Barton County Office Buildings will be closed on Thursday and Friday in observance of Thanksgiving. The Barton County Health Department and the Records Division of the Sheriff’s Office will also be closed both days. The Barton County Landfill will be closed on Thursday. It will reopen on Friday between the hours of 8 a.m. and 11 a.m. On Saturday, it will return to normal operational hours. Emergency services will be in normal operation.
There were a lot of factors to weigh when it came to the tons of sand Barton County uses for road maintenance, the decision to purchase a new dredge or the continued buying of sand from a private vendor.
However, after nearly an hour of discussion, the Barton County Commission Monday morning voted to purchase a new dredge at a cost of $599,500. It was more cost effective, commissioners said, than the other options.
For an implement that mines sand out of a sand pit, the purchase sparked an intense debate. In the end, it was passed by a vote of 4-1.
“I think its a very good move for Barton County,” Commissioner Jennifer Schartz said. Although it will require long-term planning, the county has the money from the Oil and Gas Depletion Fund to cover the cost now.
“This decision is for the citizens of Barton County,” Commissioner Don Davis said. “This is for the good of the county.”
But, Commissioner Homer Kruckenberg, the sole nay vote, said the state is “tone deaf” to the fiscal crisis it faces. The future of state funding may be in jeopardy.
“That’s a lot of money,” he said of the dredge cost. “That’s too much for me to swallow.”
None the less, Commissioner Ken Lebbin said that means this is the time to jump. “Now its more important for the counties to keep their houses in order and stand on their own two feet.”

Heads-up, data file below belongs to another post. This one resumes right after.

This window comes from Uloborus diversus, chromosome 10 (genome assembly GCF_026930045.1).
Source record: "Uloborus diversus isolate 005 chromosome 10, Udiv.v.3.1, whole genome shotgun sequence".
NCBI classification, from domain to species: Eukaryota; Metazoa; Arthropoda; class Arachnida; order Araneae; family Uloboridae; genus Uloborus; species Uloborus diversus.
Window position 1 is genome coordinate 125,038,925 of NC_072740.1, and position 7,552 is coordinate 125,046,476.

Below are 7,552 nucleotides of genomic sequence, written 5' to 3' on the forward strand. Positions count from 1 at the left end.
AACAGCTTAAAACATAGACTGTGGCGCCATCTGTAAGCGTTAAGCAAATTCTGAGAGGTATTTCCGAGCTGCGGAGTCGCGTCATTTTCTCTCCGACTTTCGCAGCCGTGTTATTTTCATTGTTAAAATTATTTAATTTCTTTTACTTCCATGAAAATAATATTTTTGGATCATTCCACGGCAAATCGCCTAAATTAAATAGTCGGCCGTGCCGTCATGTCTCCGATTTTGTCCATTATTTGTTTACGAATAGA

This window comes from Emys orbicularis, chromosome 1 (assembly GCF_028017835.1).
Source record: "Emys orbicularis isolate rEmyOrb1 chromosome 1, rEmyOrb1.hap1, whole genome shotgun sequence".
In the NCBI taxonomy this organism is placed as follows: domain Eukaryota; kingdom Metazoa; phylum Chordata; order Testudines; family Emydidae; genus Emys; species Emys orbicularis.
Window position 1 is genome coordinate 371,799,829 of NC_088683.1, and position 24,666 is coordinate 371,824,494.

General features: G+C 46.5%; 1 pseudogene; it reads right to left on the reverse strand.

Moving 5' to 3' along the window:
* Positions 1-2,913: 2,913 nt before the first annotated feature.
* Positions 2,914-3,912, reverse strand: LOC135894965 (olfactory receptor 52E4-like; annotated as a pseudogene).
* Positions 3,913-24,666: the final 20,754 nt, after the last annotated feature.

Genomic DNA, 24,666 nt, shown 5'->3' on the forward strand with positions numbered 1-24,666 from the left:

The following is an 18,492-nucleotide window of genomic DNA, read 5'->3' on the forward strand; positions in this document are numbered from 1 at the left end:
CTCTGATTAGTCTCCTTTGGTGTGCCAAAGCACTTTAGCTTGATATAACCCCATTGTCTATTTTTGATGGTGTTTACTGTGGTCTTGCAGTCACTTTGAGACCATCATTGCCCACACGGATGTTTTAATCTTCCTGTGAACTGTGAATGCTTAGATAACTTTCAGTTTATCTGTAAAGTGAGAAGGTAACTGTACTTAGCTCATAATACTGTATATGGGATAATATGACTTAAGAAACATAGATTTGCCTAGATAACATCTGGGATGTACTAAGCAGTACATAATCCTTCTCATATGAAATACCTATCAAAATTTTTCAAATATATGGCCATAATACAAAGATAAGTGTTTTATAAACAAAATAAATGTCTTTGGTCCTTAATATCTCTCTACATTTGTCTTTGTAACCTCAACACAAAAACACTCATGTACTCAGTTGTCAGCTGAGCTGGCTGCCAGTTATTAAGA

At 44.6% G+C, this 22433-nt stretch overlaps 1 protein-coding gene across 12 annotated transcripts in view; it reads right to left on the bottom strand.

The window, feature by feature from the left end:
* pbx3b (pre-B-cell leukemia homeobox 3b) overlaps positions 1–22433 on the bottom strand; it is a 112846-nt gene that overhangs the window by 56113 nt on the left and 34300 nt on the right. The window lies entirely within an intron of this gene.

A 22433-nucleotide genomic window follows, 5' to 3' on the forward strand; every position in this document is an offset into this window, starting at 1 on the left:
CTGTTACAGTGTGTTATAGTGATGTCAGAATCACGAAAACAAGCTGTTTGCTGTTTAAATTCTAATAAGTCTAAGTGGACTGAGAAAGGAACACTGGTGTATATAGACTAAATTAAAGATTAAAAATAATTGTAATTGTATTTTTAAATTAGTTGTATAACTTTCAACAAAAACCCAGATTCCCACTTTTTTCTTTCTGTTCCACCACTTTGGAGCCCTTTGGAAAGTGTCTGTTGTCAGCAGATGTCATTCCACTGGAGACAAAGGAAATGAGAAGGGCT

In July, the commission approved the sale of the dredge used by the Road and Bridge Department since 1974, citing the high cost of maintaining the time-worn machine. Venture Corporation of Great Bend bought it for $80,000 which will go towards the purchase of the new one.
As part of the sale process, the department reviewed several options, said Road and Bridge Director Dale Phillips. Among these were taking bids for a new or used replacement, or the continued contracting to buy the sand from an outside source.
“The new dredge is the economical long-term solution,” Phillips said. All of the used machines they found would have to be modified for local use, plus would come with the potential problems the county faced with the old one.
As for buying sand, the county has purchased stockpiles to last through the end of 2015. It keeps a year’s worth of sand at the ready.
For this supply, the county paid Knop Sand of Ellinwood $3.70 per ton. This was the lowest of five bids, and a price Phillips said could increase in coming years .
Phillips said it costs the county about $2.51 to mine its own sand, or a savings of about $75,000 per year. That includes labor, fuel and equipment costs.
Plus, when it dredges and screens its own, the county gets egg rock and fine sand that serve other needs for the Road and Bridge Department. These by-products are valued at about $30,000 annually.
The county’s annual use of sand is approximately 45,000 to 50,000 tons and sand is crucial. “It is the lifeblood of our operations,” Phillips said.
If dependent on the private sector for sand, he said the county would sort of be held hostage.
Sand is mixed with salt to treat roads in winter, it is used for road sealing, egg rock is mixed with clay to fill road edge and shoulders. The county also produces asphalt, which requires sand.
The old dredge was state-of-the-art when it was ordered on Nov. 5, 1973. The cost was $116,200.
It only had a life expectancy of 20 years. But, it kept going, and was completely rebuilt in the 1990s and repaired again in 2004.
But, the dredge had gotten to the point where it was not functional and it was not cost effective to repair it again. To restore it could cost around $200,000. Then there would be not guarantee how long it would last.
It was put out of service in April 2013 and the county has bought sand ever since.
It is hoped the new machine will have a similar life span, Phillips said. The county’s savings from pumping sand could pay off the purchase in a matter of years.